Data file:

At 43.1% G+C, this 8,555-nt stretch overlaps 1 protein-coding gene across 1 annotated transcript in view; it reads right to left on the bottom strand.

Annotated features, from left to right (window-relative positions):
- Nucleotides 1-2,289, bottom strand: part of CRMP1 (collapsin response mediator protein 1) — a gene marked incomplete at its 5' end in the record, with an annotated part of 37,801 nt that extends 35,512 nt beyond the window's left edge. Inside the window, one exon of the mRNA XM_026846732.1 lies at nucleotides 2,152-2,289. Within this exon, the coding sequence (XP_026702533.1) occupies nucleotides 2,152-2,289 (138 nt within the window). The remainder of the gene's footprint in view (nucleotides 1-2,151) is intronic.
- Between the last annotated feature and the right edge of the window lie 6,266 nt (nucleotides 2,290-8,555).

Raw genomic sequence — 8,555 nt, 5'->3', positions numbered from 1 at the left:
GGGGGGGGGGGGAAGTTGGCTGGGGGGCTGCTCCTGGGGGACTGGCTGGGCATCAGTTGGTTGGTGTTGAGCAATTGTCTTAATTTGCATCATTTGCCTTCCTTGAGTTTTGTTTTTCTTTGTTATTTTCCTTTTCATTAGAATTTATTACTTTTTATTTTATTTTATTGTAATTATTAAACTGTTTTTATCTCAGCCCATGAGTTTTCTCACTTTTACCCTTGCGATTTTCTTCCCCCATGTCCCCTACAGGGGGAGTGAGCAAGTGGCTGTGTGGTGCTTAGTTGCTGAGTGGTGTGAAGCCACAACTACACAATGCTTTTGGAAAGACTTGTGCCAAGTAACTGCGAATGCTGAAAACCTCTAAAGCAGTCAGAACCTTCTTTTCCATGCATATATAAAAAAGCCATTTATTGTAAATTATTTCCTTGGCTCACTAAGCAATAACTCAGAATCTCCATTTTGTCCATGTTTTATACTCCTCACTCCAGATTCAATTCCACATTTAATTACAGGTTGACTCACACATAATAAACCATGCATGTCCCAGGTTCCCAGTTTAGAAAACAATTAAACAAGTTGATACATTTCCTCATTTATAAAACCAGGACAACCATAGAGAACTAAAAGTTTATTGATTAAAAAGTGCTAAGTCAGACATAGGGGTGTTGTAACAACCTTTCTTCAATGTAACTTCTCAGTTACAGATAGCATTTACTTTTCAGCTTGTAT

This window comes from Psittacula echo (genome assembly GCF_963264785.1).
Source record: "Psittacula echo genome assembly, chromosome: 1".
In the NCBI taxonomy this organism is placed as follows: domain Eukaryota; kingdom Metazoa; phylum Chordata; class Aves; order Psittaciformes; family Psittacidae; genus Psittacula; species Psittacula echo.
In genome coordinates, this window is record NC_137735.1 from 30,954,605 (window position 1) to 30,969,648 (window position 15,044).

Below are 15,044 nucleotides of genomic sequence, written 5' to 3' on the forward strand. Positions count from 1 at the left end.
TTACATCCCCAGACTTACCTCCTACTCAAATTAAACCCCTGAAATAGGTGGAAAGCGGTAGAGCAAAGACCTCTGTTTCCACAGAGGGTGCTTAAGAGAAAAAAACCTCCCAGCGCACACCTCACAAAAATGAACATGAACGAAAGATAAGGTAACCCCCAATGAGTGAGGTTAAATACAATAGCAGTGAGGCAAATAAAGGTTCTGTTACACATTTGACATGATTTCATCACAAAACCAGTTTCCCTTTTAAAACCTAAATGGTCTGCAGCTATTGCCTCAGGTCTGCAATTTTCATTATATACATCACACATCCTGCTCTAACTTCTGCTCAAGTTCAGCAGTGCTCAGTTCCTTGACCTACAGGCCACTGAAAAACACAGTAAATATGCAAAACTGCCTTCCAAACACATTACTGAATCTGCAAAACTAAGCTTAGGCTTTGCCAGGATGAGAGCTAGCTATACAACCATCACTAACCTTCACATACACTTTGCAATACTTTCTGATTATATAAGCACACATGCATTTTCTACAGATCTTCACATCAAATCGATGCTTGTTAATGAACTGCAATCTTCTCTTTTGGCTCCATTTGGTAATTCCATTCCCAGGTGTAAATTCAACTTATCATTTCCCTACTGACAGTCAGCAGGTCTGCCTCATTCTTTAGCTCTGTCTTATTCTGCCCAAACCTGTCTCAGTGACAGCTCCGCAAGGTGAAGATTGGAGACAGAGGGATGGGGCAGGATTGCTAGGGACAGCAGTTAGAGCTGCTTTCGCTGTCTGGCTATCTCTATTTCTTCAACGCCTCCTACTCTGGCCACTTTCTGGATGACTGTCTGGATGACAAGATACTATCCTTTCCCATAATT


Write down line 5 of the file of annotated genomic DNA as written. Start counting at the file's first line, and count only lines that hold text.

Raw genomic sequence — 8,555 nt, 5'->3', positions numbered from 1 at the left: